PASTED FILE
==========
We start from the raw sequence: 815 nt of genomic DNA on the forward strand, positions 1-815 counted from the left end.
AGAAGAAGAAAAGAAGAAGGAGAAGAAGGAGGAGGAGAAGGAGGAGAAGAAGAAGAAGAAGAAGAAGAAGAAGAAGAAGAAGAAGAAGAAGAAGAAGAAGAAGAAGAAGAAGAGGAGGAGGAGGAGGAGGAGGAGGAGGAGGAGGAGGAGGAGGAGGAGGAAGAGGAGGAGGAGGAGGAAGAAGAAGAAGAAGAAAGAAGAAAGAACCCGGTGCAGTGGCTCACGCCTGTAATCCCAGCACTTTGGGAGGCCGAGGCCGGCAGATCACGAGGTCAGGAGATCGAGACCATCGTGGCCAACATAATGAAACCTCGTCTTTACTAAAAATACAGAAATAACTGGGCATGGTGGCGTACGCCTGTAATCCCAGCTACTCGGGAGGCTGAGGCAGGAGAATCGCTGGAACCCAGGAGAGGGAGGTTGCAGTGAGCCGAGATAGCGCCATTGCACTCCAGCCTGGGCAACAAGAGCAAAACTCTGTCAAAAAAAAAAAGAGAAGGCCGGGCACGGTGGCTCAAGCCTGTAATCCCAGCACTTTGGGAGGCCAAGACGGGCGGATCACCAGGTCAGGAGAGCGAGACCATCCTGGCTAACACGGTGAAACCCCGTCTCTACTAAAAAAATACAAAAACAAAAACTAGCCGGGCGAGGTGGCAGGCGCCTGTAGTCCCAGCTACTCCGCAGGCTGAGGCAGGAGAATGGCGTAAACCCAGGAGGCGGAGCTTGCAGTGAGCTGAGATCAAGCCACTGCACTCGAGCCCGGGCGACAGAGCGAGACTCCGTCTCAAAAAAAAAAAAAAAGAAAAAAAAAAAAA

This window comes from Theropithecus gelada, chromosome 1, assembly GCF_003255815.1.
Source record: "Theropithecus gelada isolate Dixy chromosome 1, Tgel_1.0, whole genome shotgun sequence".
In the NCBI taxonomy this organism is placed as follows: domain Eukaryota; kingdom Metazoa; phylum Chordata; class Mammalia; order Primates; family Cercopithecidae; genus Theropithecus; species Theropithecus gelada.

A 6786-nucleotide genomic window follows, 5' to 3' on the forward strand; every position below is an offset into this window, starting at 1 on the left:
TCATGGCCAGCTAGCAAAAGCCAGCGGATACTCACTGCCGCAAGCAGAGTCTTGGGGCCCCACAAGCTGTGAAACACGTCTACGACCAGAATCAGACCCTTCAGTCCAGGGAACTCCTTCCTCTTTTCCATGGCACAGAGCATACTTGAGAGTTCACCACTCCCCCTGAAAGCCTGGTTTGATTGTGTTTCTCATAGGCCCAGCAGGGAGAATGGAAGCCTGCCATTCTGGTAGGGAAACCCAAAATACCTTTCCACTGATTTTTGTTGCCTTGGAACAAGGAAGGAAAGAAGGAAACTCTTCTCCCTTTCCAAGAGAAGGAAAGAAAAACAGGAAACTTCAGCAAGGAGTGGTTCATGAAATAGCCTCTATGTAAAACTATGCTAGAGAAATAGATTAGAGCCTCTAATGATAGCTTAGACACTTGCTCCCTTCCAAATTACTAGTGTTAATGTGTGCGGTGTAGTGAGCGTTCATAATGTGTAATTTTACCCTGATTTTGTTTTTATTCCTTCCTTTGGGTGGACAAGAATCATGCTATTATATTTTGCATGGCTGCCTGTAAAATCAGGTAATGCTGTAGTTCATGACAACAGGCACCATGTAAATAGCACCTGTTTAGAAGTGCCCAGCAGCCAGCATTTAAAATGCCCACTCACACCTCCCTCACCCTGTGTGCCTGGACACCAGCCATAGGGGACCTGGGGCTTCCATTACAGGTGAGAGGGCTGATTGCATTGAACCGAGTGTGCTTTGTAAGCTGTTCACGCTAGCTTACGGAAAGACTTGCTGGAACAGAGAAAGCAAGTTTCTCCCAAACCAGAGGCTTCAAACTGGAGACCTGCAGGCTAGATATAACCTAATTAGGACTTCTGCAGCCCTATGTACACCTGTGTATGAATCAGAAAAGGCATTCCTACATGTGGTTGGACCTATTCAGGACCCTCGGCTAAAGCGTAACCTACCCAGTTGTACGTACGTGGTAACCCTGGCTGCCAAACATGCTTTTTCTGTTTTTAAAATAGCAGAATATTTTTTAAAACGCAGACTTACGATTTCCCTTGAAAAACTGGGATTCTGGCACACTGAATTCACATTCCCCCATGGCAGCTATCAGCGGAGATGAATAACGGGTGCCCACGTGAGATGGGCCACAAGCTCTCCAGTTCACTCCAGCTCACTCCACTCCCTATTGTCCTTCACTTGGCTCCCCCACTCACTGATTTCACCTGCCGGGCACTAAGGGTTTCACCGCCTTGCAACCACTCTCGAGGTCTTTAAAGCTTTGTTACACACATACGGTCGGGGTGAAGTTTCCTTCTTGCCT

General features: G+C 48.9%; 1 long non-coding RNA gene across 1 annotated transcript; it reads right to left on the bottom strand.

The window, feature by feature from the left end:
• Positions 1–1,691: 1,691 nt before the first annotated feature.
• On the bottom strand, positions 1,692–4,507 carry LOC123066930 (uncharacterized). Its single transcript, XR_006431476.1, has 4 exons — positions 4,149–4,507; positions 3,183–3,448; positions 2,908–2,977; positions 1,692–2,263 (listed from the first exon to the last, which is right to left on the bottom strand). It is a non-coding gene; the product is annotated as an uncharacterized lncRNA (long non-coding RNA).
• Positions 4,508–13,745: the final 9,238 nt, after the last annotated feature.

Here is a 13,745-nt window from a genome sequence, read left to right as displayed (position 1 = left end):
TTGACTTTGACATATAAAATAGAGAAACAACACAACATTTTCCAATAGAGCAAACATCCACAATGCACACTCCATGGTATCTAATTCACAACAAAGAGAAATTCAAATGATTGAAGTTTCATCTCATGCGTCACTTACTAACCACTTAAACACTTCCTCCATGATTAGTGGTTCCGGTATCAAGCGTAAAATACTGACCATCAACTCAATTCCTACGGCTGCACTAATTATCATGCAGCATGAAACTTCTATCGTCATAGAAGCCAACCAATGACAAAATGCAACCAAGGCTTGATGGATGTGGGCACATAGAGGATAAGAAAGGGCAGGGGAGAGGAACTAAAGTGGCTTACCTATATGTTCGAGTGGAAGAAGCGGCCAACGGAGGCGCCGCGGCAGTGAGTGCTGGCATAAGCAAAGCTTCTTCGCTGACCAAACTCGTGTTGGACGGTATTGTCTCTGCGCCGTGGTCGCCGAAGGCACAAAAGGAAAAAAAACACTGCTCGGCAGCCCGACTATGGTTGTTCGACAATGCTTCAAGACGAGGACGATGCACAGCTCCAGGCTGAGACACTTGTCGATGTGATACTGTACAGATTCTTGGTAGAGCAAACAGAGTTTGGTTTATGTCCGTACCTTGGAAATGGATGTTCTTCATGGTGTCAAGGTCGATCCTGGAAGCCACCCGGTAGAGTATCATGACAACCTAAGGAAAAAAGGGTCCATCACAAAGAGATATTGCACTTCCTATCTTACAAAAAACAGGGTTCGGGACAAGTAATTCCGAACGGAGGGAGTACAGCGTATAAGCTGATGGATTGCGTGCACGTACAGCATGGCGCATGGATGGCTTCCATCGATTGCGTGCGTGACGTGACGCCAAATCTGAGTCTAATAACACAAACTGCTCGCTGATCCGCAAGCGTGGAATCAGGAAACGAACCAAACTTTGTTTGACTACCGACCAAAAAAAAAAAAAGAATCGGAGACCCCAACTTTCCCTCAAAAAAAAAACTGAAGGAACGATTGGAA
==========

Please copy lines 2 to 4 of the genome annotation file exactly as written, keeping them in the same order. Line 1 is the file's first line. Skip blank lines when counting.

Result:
AGAAGAAGAAAAGAAGAAGGAGAAGAAGGAGGAGGAGAAGGAGGAGAAGAAGAAGAAGAAGAAGAAGAAGAAGAAGAAGAAGAAGAAGAAGAAGAAGAAGAAGAAGAAGAAGAGGAGGAGGAGGAGGAGGAGGAGGAGGAGGAGGAGGAGGAGGAGGAGGAAGAGGAGGAGGAGGAGGAAGAAGAAGAAGAAGAAAGAAGAAAGAACCCGGTGCAGTGGCTCACGCCTGTAATCCCAGCACTTTGGGAGGCCGAGGCCGGCAGATCACGAGGTCAGGAGATCGAGACCATCGTGGCCAACATAATGAAACCTCGTCTTTACTAAAAATACAGAAATAACTGGGCATGGTGGCGTACGCCTGTAATCCCAGCTACTCGGGAGGCTGAGGCAGGAGAATCGCTGGAACCCAGGAGAGGGAGGTTGCAGTGAGCCGAGATAGCGCCATTGCACTCCAGCCTGGGCAACAAGAGCAAAACTCTGTCAAAAAAAAAAAGAGAAGGCCGGGCACGGTGGCTCAAGCCTGTAATCCCAGCACTTTGGGAGGCCAAGACGGGCGGATCACCAGGTCAGGAGAGCGAGACCATCCTGGCTAACACGGTGAAACCCCGTCTCTACTAAAAAAATACAAAAACAAAAACTAGCCGGGCGAGGTGGCAGGCGCCTGTAGTCCCAGCTACTCCGCAGGCTGAGGCAGGAGAATGGCGTAAACCCAGGAGGCGGAGCTTGCAGTGAGCTGAGATCAAGCCACTGCACTCGAGCCCGGGCGACAGAGCGAGACTCCGTCTCAAAAAAAAAAAAAAAGAAAAAAAAAAAAA

This window comes from Theropithecus gelada, chromosome 1, assembly GCF_003255815.1.
Source record: "Theropithecus gelada isolate Dixy chromosome 1, Tgel_1.0, whole genome shotgun sequence".